Should you test your soil?

Should you test your soil?

Do you need to test your soil?

The honest answer is probably not. If you are growing healthy looking plants that are producing flowers and fruit, then your soil probably does not have any major issues that would require testing. However, you could benefit from testing your soil if your plants look sick, don’t seem to be growing properly, or are undersized. Plants that are not growing as expected may be suffering from an imbalance (too little or too much) of certain nutrients (e.g. Nitrogen) or the presence of contaminants in the soil and testing your soil at this point could identify the problem and help you remedy it.

First – Rule out pests and diseases.

Before testing your soil, you want to make sure that garden pests or disease aren’t causing the problem. Resources are available online and in garden shops to help you identify and rid your plants of various garden pests and disease. One valuable local resource is the University of California Master Gardener Association of San Diego County. Please check out their article, “Pest and Disease Management”. You can also contact the Master Gardener Association directly through the Master Gardener Hotline to get answers to your agricultural and home gardening questions.

Second – Rule out contaminants.

Once you have ruled out pests and disease, testing your soil may be the next step. If you suspect that your soil could be contaminated, you should investigate further to identify the potential toxins so you can come up with a plan to remediate your soil. The Soil Science Society of America has an excellent article, “Soil Contaminants”, to help you sleuth out natural and human-introduced pollutants. They also provide links to resources for testing and remediation.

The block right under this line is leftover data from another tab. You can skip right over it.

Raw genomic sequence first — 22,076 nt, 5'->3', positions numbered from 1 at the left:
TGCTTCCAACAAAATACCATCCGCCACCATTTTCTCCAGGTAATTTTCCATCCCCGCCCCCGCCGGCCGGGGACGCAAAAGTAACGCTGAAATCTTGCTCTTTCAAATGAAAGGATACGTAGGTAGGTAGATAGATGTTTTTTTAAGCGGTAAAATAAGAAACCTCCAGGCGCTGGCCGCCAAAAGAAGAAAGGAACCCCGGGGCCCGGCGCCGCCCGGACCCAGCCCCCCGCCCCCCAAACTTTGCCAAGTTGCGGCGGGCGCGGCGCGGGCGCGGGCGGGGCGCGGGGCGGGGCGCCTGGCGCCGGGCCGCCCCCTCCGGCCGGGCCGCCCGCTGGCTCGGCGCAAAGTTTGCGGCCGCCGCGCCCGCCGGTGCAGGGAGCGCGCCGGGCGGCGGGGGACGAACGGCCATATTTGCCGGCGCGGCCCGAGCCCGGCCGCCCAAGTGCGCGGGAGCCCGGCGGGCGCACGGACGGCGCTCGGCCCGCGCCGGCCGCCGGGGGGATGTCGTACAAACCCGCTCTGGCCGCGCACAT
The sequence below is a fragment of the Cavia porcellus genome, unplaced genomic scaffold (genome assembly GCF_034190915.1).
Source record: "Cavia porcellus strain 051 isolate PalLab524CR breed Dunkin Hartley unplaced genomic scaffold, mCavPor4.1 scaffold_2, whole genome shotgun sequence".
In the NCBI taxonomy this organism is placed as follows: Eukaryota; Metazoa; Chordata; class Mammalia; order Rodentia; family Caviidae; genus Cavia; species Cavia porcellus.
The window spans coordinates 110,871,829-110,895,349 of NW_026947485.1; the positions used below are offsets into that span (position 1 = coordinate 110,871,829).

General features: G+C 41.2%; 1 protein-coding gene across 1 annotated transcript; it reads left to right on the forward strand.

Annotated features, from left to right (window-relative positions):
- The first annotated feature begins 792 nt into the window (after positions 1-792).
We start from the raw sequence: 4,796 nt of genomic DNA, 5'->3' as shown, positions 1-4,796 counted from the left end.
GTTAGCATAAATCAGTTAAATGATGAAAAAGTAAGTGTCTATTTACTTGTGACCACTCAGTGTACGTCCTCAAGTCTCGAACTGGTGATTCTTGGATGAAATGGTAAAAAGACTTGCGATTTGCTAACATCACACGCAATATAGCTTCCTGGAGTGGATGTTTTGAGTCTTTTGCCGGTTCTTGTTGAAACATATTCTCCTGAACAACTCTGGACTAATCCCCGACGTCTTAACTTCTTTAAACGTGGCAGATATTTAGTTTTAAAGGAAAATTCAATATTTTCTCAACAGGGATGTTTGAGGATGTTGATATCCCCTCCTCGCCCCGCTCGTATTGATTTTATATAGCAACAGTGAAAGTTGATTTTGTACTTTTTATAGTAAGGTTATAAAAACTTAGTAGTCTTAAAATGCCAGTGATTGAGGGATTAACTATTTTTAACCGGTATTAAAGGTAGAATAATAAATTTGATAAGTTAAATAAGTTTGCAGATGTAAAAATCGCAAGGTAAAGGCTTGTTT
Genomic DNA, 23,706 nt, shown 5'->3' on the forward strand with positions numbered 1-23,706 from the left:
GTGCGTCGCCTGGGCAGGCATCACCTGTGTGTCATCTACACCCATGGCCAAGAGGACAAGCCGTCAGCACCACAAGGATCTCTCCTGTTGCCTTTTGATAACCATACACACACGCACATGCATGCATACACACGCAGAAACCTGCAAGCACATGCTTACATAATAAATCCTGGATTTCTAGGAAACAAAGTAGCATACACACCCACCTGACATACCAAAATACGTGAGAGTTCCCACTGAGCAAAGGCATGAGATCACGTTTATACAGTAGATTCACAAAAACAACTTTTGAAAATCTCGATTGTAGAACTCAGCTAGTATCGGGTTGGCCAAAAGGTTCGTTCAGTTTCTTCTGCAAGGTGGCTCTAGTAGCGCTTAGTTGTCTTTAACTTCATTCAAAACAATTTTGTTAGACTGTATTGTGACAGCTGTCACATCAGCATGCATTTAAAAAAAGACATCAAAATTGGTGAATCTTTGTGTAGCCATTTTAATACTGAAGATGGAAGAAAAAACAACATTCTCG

Third – Remedy an imbalance of nutrients in soil.

If you have ruled out pests, disease, and contaminants, then your problem is likely to be an imbalance of nutrients in the soil. One of the best and easiest ways to improve your soil and increase nutrients is to add our organically certified (OMRI) Valley’s Best Compost® to your soil. Many gardeners have reported amazing results when they add it to their garden beds once or twice a year. This manure-based compost is a great source of organic Nitrogen, Phosphorous, and Potassium that is slowly released over time to your plants.

Lastly – You may want to test the Carbon to Nitrogen ratio.

For a nominal fee you can also have your soil tested to determine the Carbon to Nitrogen ratio (C:N) which is used as an indicator of healthy soil. An ideal C:N ratio is between 10:1 and 20:1. Farmers often plant cover crops and till them into the soil to improve the C:N ratio for growing healthier plants. Adding Valley’s Best Compost® is a similar practice that is used to do the same thing. It can improve the soil C:N ratio while also introducing beneficial macro and micro-nutrients.

Improving soil using the organic approach is always a winning method!

There are many soil tests available to identify the levels of nutrients in your soil, but in most cases it is unnecessary. Instead, use an organic approach of amending your soil with Valley’s Best Compost® on a regular basis and simply observe the results in your healthy, productive plants! With this approach, you will be improving your soil consistently over time which will lead to improved plant growth and vigor.

To find out more about using compost to improve your soil, refer to my Guidelines for Using our Manure-based Valley’s Best Compost®. Feel free to email me any questions.

Soil Testing Laboratory Information and Resources

Tissue- Soil – Water Testing Laboratories List for Agricultural Analysis by the University of California Agriculture and Natural Resources (UC ANR)

Information about testing your soil from UC ANR San Diego County Master Gardeners

Agriculture Testing Laboratories List from the UC ANR San Diego County Master Gardeners

Wallace Laboratories | Soil – Plant – Water Analysis

San Diego Agricultural Laboratory